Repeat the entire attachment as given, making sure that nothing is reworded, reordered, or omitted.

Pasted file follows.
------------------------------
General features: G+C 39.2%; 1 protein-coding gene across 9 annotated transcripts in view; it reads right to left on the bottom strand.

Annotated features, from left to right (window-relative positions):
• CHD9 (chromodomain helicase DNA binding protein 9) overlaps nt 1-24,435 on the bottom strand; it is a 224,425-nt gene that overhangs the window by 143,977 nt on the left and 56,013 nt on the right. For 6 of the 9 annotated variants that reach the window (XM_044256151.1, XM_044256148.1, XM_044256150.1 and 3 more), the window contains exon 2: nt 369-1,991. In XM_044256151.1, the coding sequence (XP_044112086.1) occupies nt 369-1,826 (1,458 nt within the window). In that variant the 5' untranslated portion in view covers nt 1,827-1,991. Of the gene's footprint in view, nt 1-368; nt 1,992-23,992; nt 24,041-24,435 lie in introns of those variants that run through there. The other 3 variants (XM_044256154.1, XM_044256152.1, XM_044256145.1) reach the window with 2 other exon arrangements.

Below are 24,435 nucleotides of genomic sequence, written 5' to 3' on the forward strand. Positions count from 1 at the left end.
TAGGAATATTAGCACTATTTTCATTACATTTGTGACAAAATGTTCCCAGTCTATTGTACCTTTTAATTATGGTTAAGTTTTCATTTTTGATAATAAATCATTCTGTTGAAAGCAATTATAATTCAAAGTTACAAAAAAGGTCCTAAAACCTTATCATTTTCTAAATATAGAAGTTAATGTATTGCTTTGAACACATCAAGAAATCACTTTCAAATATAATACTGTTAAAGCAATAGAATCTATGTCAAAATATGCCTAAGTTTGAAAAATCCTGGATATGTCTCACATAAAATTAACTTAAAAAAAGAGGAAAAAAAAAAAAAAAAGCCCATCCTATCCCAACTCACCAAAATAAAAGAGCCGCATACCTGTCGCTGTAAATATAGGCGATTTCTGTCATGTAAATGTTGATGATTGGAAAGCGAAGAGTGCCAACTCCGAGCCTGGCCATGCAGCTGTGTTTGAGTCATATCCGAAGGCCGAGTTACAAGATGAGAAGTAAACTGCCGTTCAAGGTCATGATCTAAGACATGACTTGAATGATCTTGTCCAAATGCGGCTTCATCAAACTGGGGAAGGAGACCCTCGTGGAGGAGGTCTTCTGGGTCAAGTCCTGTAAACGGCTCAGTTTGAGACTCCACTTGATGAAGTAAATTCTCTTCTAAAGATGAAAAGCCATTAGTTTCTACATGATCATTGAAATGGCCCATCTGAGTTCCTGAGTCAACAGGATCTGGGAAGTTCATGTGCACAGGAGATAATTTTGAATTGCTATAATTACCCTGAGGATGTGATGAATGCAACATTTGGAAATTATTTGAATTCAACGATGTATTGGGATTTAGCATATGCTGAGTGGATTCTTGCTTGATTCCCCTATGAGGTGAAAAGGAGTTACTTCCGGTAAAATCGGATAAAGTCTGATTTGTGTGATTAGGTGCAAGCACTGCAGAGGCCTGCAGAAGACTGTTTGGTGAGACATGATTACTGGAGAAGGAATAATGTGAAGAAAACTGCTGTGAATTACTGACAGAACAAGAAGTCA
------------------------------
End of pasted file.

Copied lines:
General features: G+C 39.2%; 1 protein-coding gene across 9 annotated transcripts in view; it reads right to left on the bottom strand.

Annotated features, from left to right (window-relative positions):
• CHD9 (chromodomain helicase DNA binding protein 9) overlaps nt 1-24,435 on the bottom strand; it is a 224,425-nt gene that overhangs the window by 143,977 nt on the left and 56,013 nt on the right. For 6 of the 9 annotated variants that reach the window (XM_044256151.1, XM_044256148.1, XM_044256150.1 and 3 more), the window contains exon 2: nt 369-1,991. In XM_044256151.1, the coding sequence (XP_044112086.1) occupies nt 369-1,826 (1,458 nt within the window). In that variant the 5' untranslated portion in view covers nt 1,827-1,991. Of the gene's footprint in view, nt 1-368; nt 1,992-23,992; nt 24,041-24,435 lie in introns of those variants that run through there. The other 3 variants (XM_044256154.1, XM_044256152.1, XM_044256145.1) reach the window with 2 other exon arrangements.

Below are 24,435 nucleotides of genomic sequence, written 5' to 3' on the forward strand. Positions count from 1 at the left end.
TAGGAATATTAGCACTATTTTCATTACATTTGTGACAAAATGTTCCCAGTCTATTGTACCTTTTAATTATGGTTAAGTTTTCATTTTTGATAATAAATCATTCTGTTGAAAGCAATTATAATTCAAAGTTACAAAAAAGGTCCTAAAACCTTATCATTTTCTAAATATAGAAGTTAATGTATTGCTTTGAACACATCAAGAAATCACTTTCAAATATAATACTGTTAAAGCAATAGAATCTATGTCAAAATATGCCTAAGTTTGAAAAATCCTGGATATGTCTCACATAAAATTAACTTAAAAAAAGAGGAAAAAAAAAAAAAAAAGCCCATCCTATCCCAACTCACCAAAATAAAAGAGCCGCATACCTGTCGCTGTAAATATAGGCGATTTCTGTCATGTAAATGTTGATGATTGGAAAGCGAAGAGTGCCAACTCCGAGCCTGGCCATGCAGCTGTGTTTGAGTCATATCCGAAGGCCGAGTTACAAGATGAGAAGTAAACTGCCGTTCAAGGTCATGATCTAAGACATGACTTGAATGATCTTGTCCAAATGCGGCTTCATCAAACTGGGGAAGGAGACCCTCGTGGAGGAGGTCTTCTGGGTCAAGTCCTGTAAACGGCTCAGTTTGAGACTCCACTTGATGAAGTAAATTCTCTTCTAAAGATGAAAAGCCATTAGTTTCTACATGATCATTGAAATGGCCCATCTGAGTTCCTGAGTCAACAGGATCTGGGAAGTTCATGTGCACAGGAGATAATTTTGAATTGCTATAATTACCCTGAGGATGTGATGAATGCAACATTTGGAAATTATTTGAATTCAACGATGTATTGGGATTTAGCATATGCTGAGTGGATTCTTGCTTGATTCCCCTATGAGGTGAAAAGGAGTTACTTCCGGTAAAATCGGATAAAGTCTGATTTGTGTGATTAGGTGCAAGCACTGCAGAGGCCTGCAGAAGACTGTTTGGTGAGACATGATTACTGGAGAAGGAATAATGTGAAGAAAACTGCTGTGAATTACTGACAGAACAAGAAGTCA